Oftentimes, when you talk to a married man, he’ll tell you that the one thing he hates most about his wife is when she asks him, “What are you thinking?” Women seem to be just fascinated with knowing the every thought and dream of the ones we love. Why? Because we think and dream A LOT ourselves. And if you don’t want to take my word for it, then Dead City is a show you must see.
Following the character of Samantha (portrayed stunningly by Elizabeth Norment) throughout the course of one day, we get to see every single one of her thoughts as she grows and changes with every person she encounters. It is obvious from the beginning that Samantha is just one of those people who others never notice. One of those people who are practically invisible their entire lives. But as the play progresses she learns a lesson from one of the most unexpected places – a homely character by the name of Jewel.
Jewel is actually the first person you meet on stage. Played by April Matthis, Jewel seems very different from everyone else in this New York City based life. She is the poet. The outcast. And yet, Samantha understands Jewel’s language perfectly. They are two women lost in this maze that life has thrown at them and together, they learn from one another. Samantha learns that she actually exists (a defining moment for her) and Jewel learns that there are other people in the world besides herself. That there is someone out there who actually understands her.
From beginning to end, we watch as Samantha grows and changes throughout her day (it’s no coincidence that her last name Blossom). She becomes something entirely different from where she started and by the end, she makes herself known. A perfect touch added by the playwright at the finale, is having Samantha end up in the same place she started. But everyone has seen her mind, her thoughts, her past and her future. You almost never want the play to end just to see where she goes next. Dead City (aptly named) is a fantastic show with a superb, multi-talented (multi-roled) cast. A feast for the eyes and mind.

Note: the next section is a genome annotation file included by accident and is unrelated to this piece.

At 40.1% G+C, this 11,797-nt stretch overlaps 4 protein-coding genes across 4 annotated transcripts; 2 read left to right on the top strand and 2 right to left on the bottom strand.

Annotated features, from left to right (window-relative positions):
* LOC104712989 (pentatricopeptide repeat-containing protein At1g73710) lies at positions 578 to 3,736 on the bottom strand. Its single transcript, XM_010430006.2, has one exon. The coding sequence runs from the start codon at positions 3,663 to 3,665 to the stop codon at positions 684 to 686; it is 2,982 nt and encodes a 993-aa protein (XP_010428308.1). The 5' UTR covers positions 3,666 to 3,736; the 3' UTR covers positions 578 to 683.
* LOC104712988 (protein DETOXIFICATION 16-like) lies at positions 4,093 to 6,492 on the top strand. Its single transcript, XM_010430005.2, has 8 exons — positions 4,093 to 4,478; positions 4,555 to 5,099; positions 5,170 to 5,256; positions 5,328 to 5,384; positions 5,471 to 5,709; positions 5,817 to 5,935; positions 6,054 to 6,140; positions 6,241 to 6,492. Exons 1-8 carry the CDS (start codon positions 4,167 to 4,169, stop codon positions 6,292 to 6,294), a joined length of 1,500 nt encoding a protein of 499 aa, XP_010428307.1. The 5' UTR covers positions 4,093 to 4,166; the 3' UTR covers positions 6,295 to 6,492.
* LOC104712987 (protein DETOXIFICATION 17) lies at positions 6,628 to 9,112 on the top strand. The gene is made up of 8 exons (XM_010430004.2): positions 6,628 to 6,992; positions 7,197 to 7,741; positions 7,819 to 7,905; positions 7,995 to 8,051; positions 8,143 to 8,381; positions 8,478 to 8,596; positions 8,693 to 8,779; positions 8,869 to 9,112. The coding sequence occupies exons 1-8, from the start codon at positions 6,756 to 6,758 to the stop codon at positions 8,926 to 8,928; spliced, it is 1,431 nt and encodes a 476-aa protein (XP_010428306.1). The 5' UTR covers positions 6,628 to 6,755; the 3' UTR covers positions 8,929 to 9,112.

3LD Art and Technology Center
80 Greenwich Street, New York
Open until Saturday, June 24th, 2006
According to Lincoln Center's new LCT3 project at its slogan, it takes "New Audiences for New Artists." It also takes new critics, hence the establishment of Theater Talk's New Theater Corps in 2005, a way for up-and-coming theater writers and eager new theatergoers to get exposure to the ever-growing theater scene in New York City. Writers for the New Theater Corps are given the opportunity to immerse themselves in the off-off and off-Broadway theater scene, learning and giving back high-quality reviews at the same time. Driven by a passion and love of the arts, the New Theater Corps aims to identify, support, and grow the arts community, one show and one person at a time.